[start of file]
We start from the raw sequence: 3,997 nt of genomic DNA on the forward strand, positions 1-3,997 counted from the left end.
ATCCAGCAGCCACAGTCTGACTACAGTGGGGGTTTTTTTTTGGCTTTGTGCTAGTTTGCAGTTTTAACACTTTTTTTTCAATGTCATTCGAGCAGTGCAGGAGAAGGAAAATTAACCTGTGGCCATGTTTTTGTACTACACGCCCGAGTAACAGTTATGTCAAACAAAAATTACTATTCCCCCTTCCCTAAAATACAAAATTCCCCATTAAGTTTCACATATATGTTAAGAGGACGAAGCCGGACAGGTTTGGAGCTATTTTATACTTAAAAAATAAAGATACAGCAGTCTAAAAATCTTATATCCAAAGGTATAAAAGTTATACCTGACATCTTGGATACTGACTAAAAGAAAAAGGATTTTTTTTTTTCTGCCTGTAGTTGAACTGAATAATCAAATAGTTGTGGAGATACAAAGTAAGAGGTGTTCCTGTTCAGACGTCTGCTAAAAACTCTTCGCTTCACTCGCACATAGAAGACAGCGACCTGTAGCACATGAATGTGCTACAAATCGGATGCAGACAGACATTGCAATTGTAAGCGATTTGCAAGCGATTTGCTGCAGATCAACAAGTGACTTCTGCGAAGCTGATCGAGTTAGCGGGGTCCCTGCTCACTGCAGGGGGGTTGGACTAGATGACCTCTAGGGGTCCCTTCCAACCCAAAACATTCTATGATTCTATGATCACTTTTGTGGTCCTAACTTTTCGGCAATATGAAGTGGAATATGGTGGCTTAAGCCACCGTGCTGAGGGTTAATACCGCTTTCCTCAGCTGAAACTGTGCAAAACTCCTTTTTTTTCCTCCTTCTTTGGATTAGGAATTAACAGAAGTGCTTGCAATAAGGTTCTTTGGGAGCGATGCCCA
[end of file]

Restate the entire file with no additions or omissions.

We start from the raw sequence: 3,997 nt of genomic DNA on the forward strand, positions 1-3,997 counted from the left end.
ATCCAGCAGCCACAGTCTGACTACAGTGGGGGTTTTTTTTTGGCTTTGTGCTAGTTTGCAGTTTTAACACTTTTTTTTCAATGTCATTCGAGCAGTGCAGGAGAAGGAAAATTAACCTGTGGCCATGTTTTTGTACTACACGCCCGAGTAACAGTTATGTCAAACAAAAATTACTATTCCCCCTTCCCTAAAATACAAAATTCCCCATTAAGTTTCACATATATGTTAAGAGGACGAAGCCGGACAGGTTTGGAGCTATTTTATACTTAAAAAATAAAGATACAGCAGTCTAAAAATCTTATATCCAAAGGTATAAAAGTTATACCTGACATCTTGGATACTGACTAAAAGAAAAAGGATTTTTTTTTTTCTGCCTGTAGTTGAACTGAATAATCAAATAGTTGTGGAGATACAAAGTAAGAGGTGTTCCTGTTCAGACGTCTGCTAAAAACTCTTCGCTTCACTCGCACATAGAAGACAGCGACCTGTAGCACATGAATGTGCTACAAATCGGATGCAGACAGACATTGCAATTGTAAGCGATTTGCAAGCGATTTGCTGCAGATCAACAAGTGACTTCTGCGAAGCTGATCGAGTTAGCGGGGTCCCTGCTCACTGCAGGGGGGTTGGACTAGATGACCTCTAGGGGTCCCTTCCAACCCAAAACATTCTATGATTCTATGATCACTTTTGTGGTCCTAACTTTTCGGCAATATGAAGTGGAATATGGTGGCTTAAGCCACCGTGCTGAGGGTTAATACCGCTTTCCTCAGCTGAAACTGTGCAAAACTCCTTTTTTTTCCTCCTTCTTTGGATTAGGAATTAACAGAAGTGCTTGCAATAAGGTTCTTTGGGAGCGATGCCCA